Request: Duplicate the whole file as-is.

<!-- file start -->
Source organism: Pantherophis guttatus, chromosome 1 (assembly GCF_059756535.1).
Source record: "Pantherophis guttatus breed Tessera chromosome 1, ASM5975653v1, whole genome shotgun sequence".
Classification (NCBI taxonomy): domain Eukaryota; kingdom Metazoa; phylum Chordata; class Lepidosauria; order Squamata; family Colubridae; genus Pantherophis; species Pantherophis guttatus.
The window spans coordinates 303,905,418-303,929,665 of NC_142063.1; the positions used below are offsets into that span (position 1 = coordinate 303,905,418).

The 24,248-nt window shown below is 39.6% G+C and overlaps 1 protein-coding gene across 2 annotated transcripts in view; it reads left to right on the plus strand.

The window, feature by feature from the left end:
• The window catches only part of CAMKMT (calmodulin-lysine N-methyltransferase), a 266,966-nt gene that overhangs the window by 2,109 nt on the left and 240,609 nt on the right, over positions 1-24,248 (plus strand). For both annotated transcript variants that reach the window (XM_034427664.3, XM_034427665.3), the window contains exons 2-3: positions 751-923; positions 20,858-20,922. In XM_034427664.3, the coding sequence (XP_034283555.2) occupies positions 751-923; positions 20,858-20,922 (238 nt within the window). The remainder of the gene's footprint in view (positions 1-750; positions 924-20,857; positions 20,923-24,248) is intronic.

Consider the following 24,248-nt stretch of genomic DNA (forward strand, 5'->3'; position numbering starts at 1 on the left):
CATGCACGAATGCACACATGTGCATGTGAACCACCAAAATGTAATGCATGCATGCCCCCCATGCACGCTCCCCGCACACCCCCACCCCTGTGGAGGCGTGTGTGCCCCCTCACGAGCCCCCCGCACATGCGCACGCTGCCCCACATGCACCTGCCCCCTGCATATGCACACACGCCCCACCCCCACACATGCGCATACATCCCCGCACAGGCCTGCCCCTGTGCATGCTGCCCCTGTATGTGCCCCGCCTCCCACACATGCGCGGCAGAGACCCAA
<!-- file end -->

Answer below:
Source organism: Pantherophis guttatus, chromosome 1 (assembly GCF_059756535.1).
Source record: "Pantherophis guttatus breed Tessera chromosome 1, ASM5975653v1, whole genome shotgun sequence".
Classification (NCBI taxonomy): domain Eukaryota; kingdom Metazoa; phylum Chordata; class Lepidosauria; order Squamata; family Colubridae; genus Pantherophis; species Pantherophis guttatus.
The window spans coordinates 303,905,418-303,929,665 of NC_142063.1; the positions used below are offsets into that span (position 1 = coordinate 303,905,418).

The 24,248-nt window shown below is 39.6% G+C and overlaps 1 protein-coding gene across 2 annotated transcripts in view; it reads left to right on the plus strand.

The window, feature by feature from the left end:
• The window catches only part of CAMKMT (calmodulin-lysine N-methyltransferase), a 266,966-nt gene that overhangs the window by 2,109 nt on the left and 240,609 nt on the right, over positions 1-24,248 (plus strand). For both annotated transcript variants that reach the window (XM_034427664.3, XM_034427665.3), the window contains exons 2-3: positions 751-923; positions 20,858-20,922. In XM_034427664.3, the coding sequence (XP_034283555.2) occupies positions 751-923; positions 20,858-20,922 (238 nt within the window). The remainder of the gene's footprint in view (positions 1-750; positions 924-20,857; positions 20,923-24,248) is intronic.

Consider the following 24,248-nt stretch of genomic DNA (forward strand, 5'->3'; position numbering starts at 1 on the left):
CATGCACGAATGCACACATGTGCATGTGAACCACCAAAATGTAATGCATGCATGCCCCCCATGCACGCTCCCCGCACACCCCCACCCCTGTGGAGGCGTGTGTGCCCCCTCACGAGCCCCCCGCACATGCGCACGCTGCCCCACATGCACCTGCCCCCTGCATATGCACACACGCCCCACCCCCACACATGCGCATACATCCCCGCACAGGCCTGCCCCTGTGCATGCTGCCCCTGTATGTGCCCCGCCTCCCACACATGCGCGGCAGAGACCCAA